My experiences with Zynga were so bad that I’ll be avoiding them and their products in future just on the principle of limiting the impact of incompetence in the universe.

Technorati tags: , , , ,
30. June 2009 10:50 by Jacob | Comments (2) | Permalink

Fake Plastic Rock

We’ve been rocking out with Rock Band for over a year, now. It’s fun for the whole family, or at least, those of the family who manage to secure a fake plastic instrument. There are advantages to being the largest member of the family, and one of those advantages is that I can generally snag the drums.

Old Kit

Well, our drum kit has been showing its age. The pads are all scuffed and puffy in places and I’m afraid I’m going to do permanent damage eventually. Playing on expert means moving with enough speed that it’s kind of hard to tap lightly. You can see in the picture above that we’ve already modified the pedal with an after-market metal overlay to help it withstand the stompin’.

Anyway, I wanted a new drum kit for Christmas, but Santa refused to pony up. The jerk. So I waited. On my birthday last week, I asked for a new drum kit. I told myself no, but I just couldn’t resist that sad look I was using to persuade myself that I really need one now. And hey, it’s the big 4-0 so as midlife crises go, this one is… recoverable.

New Kit

Isn’t it cute?!? We’ll get those unsightly wires tucked away shortly with the little plastic ties Ion included in the packaging. Long story short, my fake plastic rock is now just a smidge less fake now. Initial experimentation turned out well. It’s a ton quieter and the rebound action makes a bigger difference than I even thought it would. I’m still getting used to the changes in position. I’m trying to play the cymbal lines on the actual cymbals, but the game itself doesn’t detect the difference. And I can tell you right now that the optional third cymbal is going to be a rather urgent addition soon (hitting that blue rhythm cymbal line just feels unnatural on the pad, particularly when all the other lines have been cymbals, too).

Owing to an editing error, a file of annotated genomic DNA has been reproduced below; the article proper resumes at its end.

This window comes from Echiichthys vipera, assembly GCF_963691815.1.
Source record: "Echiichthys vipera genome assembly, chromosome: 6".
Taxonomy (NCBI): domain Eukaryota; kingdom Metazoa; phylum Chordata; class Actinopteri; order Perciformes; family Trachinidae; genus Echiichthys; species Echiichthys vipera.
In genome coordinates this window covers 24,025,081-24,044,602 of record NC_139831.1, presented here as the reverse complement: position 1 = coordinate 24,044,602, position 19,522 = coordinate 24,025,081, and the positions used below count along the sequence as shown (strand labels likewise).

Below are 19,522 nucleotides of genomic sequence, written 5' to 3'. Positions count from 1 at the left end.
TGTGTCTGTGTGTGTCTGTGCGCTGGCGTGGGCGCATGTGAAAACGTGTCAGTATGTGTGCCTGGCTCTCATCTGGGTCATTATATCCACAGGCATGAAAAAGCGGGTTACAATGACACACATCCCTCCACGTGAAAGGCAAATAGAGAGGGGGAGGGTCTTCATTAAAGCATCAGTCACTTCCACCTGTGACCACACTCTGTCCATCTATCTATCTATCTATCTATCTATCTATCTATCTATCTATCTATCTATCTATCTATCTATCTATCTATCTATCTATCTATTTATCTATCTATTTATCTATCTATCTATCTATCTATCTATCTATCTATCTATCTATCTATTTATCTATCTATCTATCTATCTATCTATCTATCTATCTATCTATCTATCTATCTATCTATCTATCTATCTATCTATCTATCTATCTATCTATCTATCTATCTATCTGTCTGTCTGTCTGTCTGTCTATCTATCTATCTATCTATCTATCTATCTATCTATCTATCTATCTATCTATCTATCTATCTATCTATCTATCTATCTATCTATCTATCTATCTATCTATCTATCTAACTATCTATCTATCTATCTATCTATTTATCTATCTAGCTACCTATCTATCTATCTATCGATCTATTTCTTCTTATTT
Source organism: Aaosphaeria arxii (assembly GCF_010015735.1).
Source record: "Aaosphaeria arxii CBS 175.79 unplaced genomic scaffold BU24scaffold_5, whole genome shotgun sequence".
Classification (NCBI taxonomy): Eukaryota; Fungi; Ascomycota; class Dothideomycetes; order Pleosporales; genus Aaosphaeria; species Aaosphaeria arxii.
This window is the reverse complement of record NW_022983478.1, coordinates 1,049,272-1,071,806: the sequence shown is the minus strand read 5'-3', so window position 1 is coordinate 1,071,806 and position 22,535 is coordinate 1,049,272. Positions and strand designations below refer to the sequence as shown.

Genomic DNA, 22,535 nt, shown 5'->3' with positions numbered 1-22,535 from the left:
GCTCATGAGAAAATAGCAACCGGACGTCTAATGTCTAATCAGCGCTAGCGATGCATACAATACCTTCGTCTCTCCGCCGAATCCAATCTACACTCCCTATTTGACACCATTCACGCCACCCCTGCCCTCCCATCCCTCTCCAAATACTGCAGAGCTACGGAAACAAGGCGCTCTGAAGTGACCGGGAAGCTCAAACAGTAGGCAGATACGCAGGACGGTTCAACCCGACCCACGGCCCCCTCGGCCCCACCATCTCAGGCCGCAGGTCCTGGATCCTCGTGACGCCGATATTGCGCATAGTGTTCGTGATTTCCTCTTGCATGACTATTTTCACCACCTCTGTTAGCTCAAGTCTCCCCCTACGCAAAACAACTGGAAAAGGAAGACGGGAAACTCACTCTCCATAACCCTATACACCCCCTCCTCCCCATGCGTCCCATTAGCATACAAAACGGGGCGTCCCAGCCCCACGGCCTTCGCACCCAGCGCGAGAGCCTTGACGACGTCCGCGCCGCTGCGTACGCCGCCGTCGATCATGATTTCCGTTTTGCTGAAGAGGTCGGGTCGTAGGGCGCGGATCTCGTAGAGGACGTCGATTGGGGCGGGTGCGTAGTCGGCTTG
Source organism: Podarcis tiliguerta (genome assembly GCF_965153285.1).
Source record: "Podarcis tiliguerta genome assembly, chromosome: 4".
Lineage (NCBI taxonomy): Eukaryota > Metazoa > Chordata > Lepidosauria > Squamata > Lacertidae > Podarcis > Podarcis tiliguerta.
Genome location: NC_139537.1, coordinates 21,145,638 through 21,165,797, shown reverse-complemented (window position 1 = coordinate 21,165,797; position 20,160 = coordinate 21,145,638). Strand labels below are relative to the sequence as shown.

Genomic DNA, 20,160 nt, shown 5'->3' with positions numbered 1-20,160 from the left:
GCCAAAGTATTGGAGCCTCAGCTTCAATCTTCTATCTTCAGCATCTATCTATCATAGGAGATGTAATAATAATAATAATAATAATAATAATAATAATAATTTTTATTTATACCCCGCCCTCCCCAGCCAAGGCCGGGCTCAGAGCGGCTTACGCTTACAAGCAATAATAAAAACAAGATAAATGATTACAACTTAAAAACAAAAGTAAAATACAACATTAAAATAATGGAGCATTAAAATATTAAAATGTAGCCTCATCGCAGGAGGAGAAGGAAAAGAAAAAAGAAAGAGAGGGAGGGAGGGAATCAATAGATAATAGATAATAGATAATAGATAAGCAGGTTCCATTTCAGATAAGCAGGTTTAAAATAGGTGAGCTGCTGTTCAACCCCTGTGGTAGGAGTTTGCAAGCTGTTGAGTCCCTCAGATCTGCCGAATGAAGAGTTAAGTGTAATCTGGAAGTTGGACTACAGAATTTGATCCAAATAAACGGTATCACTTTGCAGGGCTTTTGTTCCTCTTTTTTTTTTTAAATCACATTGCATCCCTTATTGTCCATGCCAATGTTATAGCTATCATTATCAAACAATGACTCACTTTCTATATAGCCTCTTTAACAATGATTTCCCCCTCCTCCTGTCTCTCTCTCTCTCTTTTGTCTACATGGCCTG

New Drum Set

Here’s an action shot for your enjoyment with Teleri and Aerin accompanying (Melissa is off camera singing). I assure you that we’re all smiling on the inside. Rhys served as photographer.

Technorati tags: , , ,
15. April 2009 11:04 by Jacob | Comments (4) | Permalink

Proffitt Christmas Morning

Another boring Christmas post. I know! I'm doing these for the benefit of sharing Christmas with my mom while she is in Germany and anyone else who wants to listen in.

We had an awesome Christmas this year (not that any of our Christmases suck). The weather outside is extremely blustery.

Christmas Weather - Share on Ovi

If you click for the larger picture you'll see that the snow is coming down almost horizontally. Ugh.

Our little family has internalized and formalized the Christmas tradition of the older kids filling the stockings for mom and dad. This year Cordy got to join the fun. That means we no longer have any illusions about Santa Clause. I'm not sure how I feel about that.

Filled Stockings - Share on Ovi

And just to be controversial, I had the us all show off our favorite presents this year.

Cordy's Favorite - Share on Ovi
Rhys' Favorite - Share on Ovi
Cordy loves her Playmobile.
Rhys is excited about his pocket knife.
Aerin's Favorite - Share on Ovi
Teleri's Favorite - Share on Ovi
Aerin giving astonish-face with her new DS game.
Teleri gushes over her hat and clogs.
(who is by far her favorite Bleach character.)
Melissa's Favorite - Share on Ovi
My Favorite - Share on Ovi
No surprise that Melissa's favorite is a book...
Even less surprise that my favorite is a katana. (!!!)
Technorati tags: , , ,
25. December 2008 13:28 by Jacob | Comments (1) | Permalink

A Proffitt Christmas Eve